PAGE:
KOT DIGI FORT

The Kot Diji Fort, formally known as Fort Ahmadabad, is a 19th century Talpur-era fort located in the town of Kot Diji in Khairpur District, Pakistan about 25 miles east of the Indus River at the edge of the Thar Desert. The fort sits above a pre-Harappan Civilization archaeological site dating to 2500 to 2800 B.C.E.

GATE TO PRISON

A small prison inside the fort held prisoners, convicted in a courtroom which was hosted inside the fort.

EAGLE NEST

The Kot Digi fort sits atop a 110 foot tall high hill that rises above the city of Kot Diji. The fort’s 30 foot tall walls encircle the uppermost portion of the fort, resulting a narrow-width fortress with perimeter of 1.8 kilometres. The fort contains three strategically placed towers that are each 50 feet tall. The fort contains several sites for cannon placement, and contains numerous inner passages for protection.

THE GREAT WALL OF SINDH

Ranikot Fort is a historical Talpur fort near Sann, Jamshoro District, Sindh, Pakistan. Ranikot Fort is also known as The Great Wall of Sindh and is believed to be the world’s largest fort with a circumference of approximately 32 kilometres (20 mi). The fort’s ramparts have been compared to the Great Wall of China. Archaeologists point to the 17th century as the time of its first construction but Sindh archaeologists now agree that some of the present structures were reconstructed by Talpurs in 1812.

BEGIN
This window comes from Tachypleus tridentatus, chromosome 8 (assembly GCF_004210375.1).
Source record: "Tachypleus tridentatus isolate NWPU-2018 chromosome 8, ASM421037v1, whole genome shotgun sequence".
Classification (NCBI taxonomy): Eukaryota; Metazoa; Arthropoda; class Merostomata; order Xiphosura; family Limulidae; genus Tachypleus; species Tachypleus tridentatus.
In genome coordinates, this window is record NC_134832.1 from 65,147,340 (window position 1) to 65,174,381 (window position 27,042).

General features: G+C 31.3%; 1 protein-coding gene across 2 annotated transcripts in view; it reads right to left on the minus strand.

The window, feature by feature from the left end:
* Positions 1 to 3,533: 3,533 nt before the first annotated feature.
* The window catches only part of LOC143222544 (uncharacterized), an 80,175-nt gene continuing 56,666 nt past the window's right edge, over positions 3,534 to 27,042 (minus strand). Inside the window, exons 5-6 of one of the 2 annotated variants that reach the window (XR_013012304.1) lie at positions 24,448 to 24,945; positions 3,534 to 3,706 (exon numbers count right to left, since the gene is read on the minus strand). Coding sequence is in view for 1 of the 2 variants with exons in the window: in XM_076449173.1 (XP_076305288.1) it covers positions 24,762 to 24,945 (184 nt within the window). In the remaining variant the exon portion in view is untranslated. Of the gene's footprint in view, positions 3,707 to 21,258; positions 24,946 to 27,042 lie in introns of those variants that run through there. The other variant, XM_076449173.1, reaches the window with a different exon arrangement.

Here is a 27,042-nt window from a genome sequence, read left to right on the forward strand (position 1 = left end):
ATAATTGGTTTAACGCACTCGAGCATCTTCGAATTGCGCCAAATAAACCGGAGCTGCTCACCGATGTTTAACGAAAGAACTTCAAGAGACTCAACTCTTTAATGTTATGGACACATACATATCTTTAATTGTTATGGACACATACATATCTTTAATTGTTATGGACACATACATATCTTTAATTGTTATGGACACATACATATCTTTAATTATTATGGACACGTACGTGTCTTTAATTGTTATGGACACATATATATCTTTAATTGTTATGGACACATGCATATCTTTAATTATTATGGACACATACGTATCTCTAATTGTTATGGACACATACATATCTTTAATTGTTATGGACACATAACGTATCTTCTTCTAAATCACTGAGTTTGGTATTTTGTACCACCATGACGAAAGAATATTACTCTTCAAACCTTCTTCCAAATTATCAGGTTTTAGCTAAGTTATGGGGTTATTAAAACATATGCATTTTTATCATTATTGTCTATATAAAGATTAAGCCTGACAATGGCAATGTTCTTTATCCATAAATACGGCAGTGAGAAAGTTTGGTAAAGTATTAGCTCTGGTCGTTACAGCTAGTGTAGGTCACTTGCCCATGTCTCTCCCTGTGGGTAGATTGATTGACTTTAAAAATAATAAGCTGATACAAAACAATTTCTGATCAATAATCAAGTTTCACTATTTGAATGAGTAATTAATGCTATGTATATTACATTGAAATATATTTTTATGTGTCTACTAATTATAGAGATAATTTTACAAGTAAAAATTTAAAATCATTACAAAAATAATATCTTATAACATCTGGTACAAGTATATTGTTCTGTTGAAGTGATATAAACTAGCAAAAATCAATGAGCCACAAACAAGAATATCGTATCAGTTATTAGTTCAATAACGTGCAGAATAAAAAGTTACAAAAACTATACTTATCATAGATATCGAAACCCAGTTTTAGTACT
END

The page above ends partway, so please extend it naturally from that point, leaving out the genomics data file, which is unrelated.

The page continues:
MAKLI NECROPOLIS

The Sufi saint, poet and scholar Shaikh Jamali established a khanqah, or Sufi gathering site, at Makli and was eventually buried there. The 14th century Trakhan ruler, Jam Tamachi, venerated the saint and wished to be interred near the saint, beginning the tradition of using Makli as a funerary site. The site rose to prominence as a major funerary site during under the rule of the Samma dynasty, who had made their capital near Thatta. The most architecturally significant tombs at the site date from around the time of the Mughal era, between 1570 and 1640 CE.

SUKKUR BARRAGE

The Barrage was built during the British Raj from 1923 to 1932 and was named Lloyd Barrage. The Sukkur Barrage, is the pride of Pakistan’s Irrigation system as it is the largest single Irrigation network of its kind in the world. It irrigates from Sukkur District in the North, to Mirpurkhas/ Tharparkar and Hyderabad districts in the South of Sindh, almost all parts of the Province except few.